The Essential Knowledge Behind Great B&W Conversions
By John Ruttenberg
Why is good B&W conversion so hard? Most people would like to be able to push a button or follow a simple recipe. Yet all good procedures for this require some manual interference, a fine tuning step of some sort. Why?
Conversion to B&W is essentially ambiguous. What should happen to two very different colors which are roughly equally bright? Should they be converted to the same shade of gray? In not, which should be darker?
How Photoshop Decides
When Photoshop converts to gray, either esp licitly, or when generating the L channel of LAB, it uses a simple formula:
60% Green + 30% Red + 10% Blue
That's all it does. It just looks at each pixel in the color version and determines what shade of gray to use based on that formula. Conversion to LAB applies a gamma curve which lightens up the L channel a bit compared to conversion to gray scale, but the difference is only a slight difference on overall brightness, not in the relative treatment of different colors. Does this formula do the right thing? It depends on the image. Here is a contrived example. Photoshop converts the colored stripes in the first picture to the very same shade of gray as shown here. Naturally, this example was contrived to make a point. Yet, in this case, Photoshop's built in B&W conversion completely loses the contrast between the stripes. Once this conversion is made, no amount of image manipulation will restore that contrast.
The real point, though, is that there is an important set of decisions to be made. These decisions are artistically significant. They can completely change the impact of the image, determine it's emphasis. You are the only one who should be making them for your own images.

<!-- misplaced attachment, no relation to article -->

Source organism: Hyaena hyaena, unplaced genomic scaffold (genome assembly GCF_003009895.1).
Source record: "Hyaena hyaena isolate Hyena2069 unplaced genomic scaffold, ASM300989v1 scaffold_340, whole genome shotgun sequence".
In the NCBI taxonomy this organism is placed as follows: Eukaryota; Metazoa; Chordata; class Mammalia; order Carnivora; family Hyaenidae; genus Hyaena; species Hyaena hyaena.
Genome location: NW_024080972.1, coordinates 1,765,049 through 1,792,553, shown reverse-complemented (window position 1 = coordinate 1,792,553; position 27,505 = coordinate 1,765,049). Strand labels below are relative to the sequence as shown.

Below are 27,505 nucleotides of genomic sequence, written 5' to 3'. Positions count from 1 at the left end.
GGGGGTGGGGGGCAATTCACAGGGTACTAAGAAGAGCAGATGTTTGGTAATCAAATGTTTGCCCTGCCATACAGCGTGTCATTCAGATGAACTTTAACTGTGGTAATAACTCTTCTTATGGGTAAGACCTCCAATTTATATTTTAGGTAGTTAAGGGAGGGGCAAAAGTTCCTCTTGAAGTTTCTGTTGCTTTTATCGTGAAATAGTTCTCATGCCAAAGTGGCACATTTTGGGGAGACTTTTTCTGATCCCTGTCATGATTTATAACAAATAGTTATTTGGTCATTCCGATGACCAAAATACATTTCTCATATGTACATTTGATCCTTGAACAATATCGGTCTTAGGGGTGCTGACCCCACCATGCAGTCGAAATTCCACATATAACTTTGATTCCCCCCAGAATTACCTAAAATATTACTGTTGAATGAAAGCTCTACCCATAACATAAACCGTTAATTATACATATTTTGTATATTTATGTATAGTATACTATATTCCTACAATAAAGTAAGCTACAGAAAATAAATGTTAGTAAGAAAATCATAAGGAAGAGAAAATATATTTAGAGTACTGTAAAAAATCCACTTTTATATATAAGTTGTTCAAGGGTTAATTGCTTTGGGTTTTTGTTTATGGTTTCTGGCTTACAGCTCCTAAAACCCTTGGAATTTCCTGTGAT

If you want to experiment with this a little, download the color image, copy each channel into it's own layer, and then play around with the opacity and blending options of the layers. You won't have any problem producing the versions I made as well as an infinite number of others. Or do the same with your own image.
There is a huge amount of lore on dgrin and beyond on this topic. In particular, see Andy's B&W conversion tutorial and this thread. Beware, when you read these that any recipe or process which doesn't emphasize the basic decision making aspect of conversion is likely to be at least somewhat misleading.
The very best thing you can do to understand how to make great B&W conversions is to buy Dan Margulis' Professional Photoshop and read the chapter Friend and Foe in Black and White. Nothing else will take you as far, and in the long run nothing else is easier because nothing else addresses the root issues as directly or as deeply.
Please address discussion of this tutorial to this dgrin thread.